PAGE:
Wow! I wish I had that!
…said one of my male best friends as one of my female best friend’s took off her cardigan, revealing her normally hidden arms. It was a humid mid-May afternoon, so naturally, we were all overheating. As we left the air-conditioned halls of our elementary school, I don’t quite know what struck me more intensely—the afternoon sun or my friend’s comment.
Before I continue, let me establish a few things about my male friend.
The male best friend that I am referencing is not some misogynistic, sexist, sociopath. I mean, do you really think we’d be friends if he was? To be clear, no, we wouldn’t. He is, however, a now 14-year-old, 5’9” a fairly small built and without really knowing it, kind, teenage boy. To clarify, he is not a bad person and is most definitely not someone who I’m “out to get.” Finally, for the sake of narrating this story more easily, I will refer to my male friend as Mr. D for the rest of this piece.
Continuing with my story, on that sunny afternoon due to the discomforting heat, my friend took off her cardigan, revealing her arms with hair on them. Now, this didn’t really phase me as I’m a brown teenage girl with more hair on her petite body than her mama and papa combined. Nevertheless, I wasn’t completely unphased.
However, it wasn’t her arms that struck me, it was, instead, Mr. D’s awkward comment. This comment struck me for a few different reasons which I further unpacked after the initial shock, revealing quite a few hairy truths about the role hair plays in traditional gender roles and many of our insecurities.
First off, Mr, D’s tone when he said “I wish I had that”: It was so genuine, so innocent, so pure that it hurt me, in a sense. What he was saying, he genuinely meant. He wasn’t making a snide comment. He didn’t want to hurt her, he was just saying the first thing that came to his mind.
Society has convinced young boys—that haven’t yet figured out how and when to use apostrophes and commas, and quite frankly, not even the difference between the two—that they need to have hairy arms and an overall hairy body to be considered “a man.” Secondly, his words themselves. Just as much as he could have remained silent, he could’ve made a dumb comment, called her a Wooly Mammoth or just straight up laughed at her. But, he didn’t. He looked at something she had on her body that to him appeared “masculine” and expressed that it was something he wanted or felt that he needed on his male body.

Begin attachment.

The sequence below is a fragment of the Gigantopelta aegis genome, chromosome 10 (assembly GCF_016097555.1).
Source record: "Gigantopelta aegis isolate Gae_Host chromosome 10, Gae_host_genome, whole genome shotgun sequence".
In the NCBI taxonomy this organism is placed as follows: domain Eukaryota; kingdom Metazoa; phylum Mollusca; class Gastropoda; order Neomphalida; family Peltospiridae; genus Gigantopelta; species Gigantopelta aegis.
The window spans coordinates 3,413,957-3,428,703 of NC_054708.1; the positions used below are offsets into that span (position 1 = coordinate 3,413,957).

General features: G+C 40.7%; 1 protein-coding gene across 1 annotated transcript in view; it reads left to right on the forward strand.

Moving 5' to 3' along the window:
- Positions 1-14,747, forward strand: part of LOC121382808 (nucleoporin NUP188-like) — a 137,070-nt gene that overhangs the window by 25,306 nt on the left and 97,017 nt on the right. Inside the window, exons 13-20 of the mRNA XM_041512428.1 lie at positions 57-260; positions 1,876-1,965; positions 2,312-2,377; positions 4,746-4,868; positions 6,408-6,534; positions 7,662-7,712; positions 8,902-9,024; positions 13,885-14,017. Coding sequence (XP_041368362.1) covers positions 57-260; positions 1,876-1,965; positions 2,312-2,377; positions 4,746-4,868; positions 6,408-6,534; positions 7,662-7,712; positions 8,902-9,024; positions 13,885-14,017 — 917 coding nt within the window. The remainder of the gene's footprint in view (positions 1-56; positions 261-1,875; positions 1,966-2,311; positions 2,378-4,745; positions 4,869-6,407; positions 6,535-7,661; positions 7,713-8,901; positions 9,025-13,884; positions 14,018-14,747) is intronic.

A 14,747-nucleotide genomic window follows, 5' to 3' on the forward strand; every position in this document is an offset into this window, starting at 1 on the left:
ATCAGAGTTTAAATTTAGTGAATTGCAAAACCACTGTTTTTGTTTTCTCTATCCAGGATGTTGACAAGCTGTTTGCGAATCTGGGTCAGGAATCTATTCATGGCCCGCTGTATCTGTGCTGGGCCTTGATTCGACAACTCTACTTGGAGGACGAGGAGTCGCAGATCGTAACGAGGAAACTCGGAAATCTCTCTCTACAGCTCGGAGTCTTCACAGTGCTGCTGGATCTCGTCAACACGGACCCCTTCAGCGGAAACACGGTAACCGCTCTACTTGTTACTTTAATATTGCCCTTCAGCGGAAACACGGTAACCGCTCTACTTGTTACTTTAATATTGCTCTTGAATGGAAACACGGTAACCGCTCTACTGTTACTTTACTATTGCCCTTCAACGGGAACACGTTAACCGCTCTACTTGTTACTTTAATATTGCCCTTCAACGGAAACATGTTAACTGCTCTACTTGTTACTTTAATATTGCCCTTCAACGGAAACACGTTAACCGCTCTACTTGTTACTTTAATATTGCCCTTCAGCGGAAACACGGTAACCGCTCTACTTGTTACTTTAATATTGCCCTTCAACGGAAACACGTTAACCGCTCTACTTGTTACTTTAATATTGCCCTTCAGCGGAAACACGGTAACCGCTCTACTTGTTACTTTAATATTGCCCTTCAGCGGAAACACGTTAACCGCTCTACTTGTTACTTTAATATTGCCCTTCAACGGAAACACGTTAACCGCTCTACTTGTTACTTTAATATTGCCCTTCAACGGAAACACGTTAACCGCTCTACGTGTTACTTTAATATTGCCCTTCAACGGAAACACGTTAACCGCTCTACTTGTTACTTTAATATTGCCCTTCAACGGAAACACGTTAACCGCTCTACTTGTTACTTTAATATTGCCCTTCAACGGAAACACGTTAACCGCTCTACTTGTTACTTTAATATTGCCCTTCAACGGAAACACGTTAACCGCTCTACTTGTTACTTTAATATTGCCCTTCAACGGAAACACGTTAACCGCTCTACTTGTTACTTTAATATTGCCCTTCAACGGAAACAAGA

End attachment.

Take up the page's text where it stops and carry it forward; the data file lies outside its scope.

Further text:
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Was the hair on her arms really that out of the ordinary? I mean, don’t get me wrong, I wax my arms and before I began waxing my arms, I did tend to cover them. Although, I have grown to accept my hair as the growth pattern and volume decreased. And yes, many girls in my school wax their arms or cover them if they aren’t waxed. And yes, the television and film industry basically never display women with hairy arms—or brown women for that matter (which is a conversation for a later date). But, still, was the hair on her arms really worth the double take?
Was there something wrong with the hair on her arms?
Was there something wrong with the hair on my arms?
No, there wasn’t. There was nothing wrong with the hair on her arms nor mine.
Even if there was something wrong with the hair on my body, there’s nothing I can do about it and nothing anyone can or should say about it. Having hairy arms and legs isn’t a choice, it’s been in my genetics for generations.
You, you’ve been here for a mere eye blink of that time so if you have something to say, you can leave my life, but this hair?—it’s been here for generations before me, and it will remain here and pass down to the generations ahead of me.
Sure I can make the decision to wax it, thread it, shave it, laser it and use an infomercial gizmo on it, which, let’s be honest, will come with its own share of judgments. But, at the end of the day, the cost of these options add up over time (even if your mom is paying for it) and don’t have permanent results.
So, the hairy truth is, patriarchy doesn’t like the hair on my arms because it’s emasculating thus leading me to believe that I don’t want hair on my arms because it makes me less feminine. Creating what would appear to be a circle—a circle of insecurity—but is really a downward spiral which we could literally get rid of if everybody just minded their business a little more and stopped paralleling one’s body hair with “masculinity” and “femininity.”
Having hair on my body isn’t a choice and the appearance of my body isn’t a subject for your voice.